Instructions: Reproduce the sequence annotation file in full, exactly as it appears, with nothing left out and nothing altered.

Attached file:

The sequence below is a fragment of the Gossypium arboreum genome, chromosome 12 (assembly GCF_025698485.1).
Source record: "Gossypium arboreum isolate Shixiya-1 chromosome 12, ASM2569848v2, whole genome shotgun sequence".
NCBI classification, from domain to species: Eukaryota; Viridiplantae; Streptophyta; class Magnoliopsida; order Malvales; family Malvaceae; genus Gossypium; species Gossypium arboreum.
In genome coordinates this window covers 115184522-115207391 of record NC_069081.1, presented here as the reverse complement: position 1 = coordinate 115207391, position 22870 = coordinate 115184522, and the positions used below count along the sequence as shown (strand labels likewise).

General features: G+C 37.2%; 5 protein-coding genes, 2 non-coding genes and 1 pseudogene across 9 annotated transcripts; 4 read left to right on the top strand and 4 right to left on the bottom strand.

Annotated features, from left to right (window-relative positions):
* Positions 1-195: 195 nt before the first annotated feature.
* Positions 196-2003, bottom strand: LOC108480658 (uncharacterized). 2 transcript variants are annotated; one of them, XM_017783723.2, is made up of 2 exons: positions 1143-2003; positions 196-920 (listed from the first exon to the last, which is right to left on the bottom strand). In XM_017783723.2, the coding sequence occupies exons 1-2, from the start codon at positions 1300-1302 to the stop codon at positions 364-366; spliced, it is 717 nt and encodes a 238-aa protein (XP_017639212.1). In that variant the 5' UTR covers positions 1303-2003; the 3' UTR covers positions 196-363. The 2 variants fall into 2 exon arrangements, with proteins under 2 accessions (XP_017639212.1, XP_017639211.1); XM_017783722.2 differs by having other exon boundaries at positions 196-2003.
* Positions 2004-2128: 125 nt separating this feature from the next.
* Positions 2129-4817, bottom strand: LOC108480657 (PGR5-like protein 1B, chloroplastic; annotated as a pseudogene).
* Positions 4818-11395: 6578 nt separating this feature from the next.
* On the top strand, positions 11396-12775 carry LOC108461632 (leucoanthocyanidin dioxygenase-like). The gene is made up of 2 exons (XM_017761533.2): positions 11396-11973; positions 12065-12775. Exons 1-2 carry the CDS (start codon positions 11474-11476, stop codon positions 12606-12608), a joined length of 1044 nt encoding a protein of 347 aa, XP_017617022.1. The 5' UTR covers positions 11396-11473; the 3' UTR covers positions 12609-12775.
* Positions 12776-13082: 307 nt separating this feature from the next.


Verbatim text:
The sequence below is a fragment of the Gossypium arboreum genome, chromosome 12 (assembly GCF_025698485.1).
Source record: "Gossypium arboreum isolate Shixiya-1 chromosome 12, ASM2569848v2, whole genome shotgun sequence".
NCBI classification, from domain to species: Eukaryota; Viridiplantae; Streptophyta; class Magnoliopsida; order Malvales; family Malvaceae; genus Gossypium; species Gossypium arboreum.
In genome coordinates this window covers 115184522-115207391 of record NC_069081.1, presented here as the reverse complement: position 1 = coordinate 115207391, position 22870 = coordinate 115184522, and the positions used below count along the sequence as shown (strand labels likewise).

General features: G+C 37.2%; 5 protein-coding genes, 2 non-coding genes and 1 pseudogene across 9 annotated transcripts; 4 read left to right on the top strand and 4 right to left on the bottom strand.

Annotated features, from left to right (window-relative positions):
* Positions 1-195: 195 nt before the first annotated feature.
* Positions 196-2003, bottom strand: LOC108480658 (uncharacterized). 2 transcript variants are annotated; one of them, XM_017783723.2, is made up of 2 exons: positions 1143-2003; positions 196-920 (listed from the first exon to the last, which is right to left on the bottom strand). In XM_017783723.2, the coding sequence occupies exons 1-2, from the start codon at positions 1300-1302 to the stop codon at positions 364-366; spliced, it is 717 nt and encodes a 238-aa protein (XP_017639212.1). In that variant the 5' UTR covers positions 1303-2003; the 3' UTR covers positions 196-363. The 2 variants fall into 2 exon arrangements, with proteins under 2 accessions (XP_017639212.1, XP_017639211.1); XM_017783722.2 differs by having other exon boundaries at positions 196-2003.
* Positions 2004-2128: 125 nt separating this feature from the next.
* Positions 2129-4817, bottom strand: LOC108480657 (PGR5-like protein 1B, chloroplastic; annotated as a pseudogene).
* Positions 4818-11395: 6578 nt separating this feature from the next.
* On the top strand, positions 11396-12775 carry LOC108461632 (leucoanthocyanidin dioxygenase-like). The gene is made up of 2 exons (XM_017761533.2): positions 11396-11973; positions 12065-12775. Exons 1-2 carry the CDS (start codon positions 11474-11476, stop codon positions 12606-12608), a joined length of 1044 nt encoding a protein of 347 aa, XP_017617022.1. The 5' UTR covers positions 11396-11473; the 3' UTR covers positions 12609-12775.
* Positions 12776-13082: 307 nt separating this feature from the next.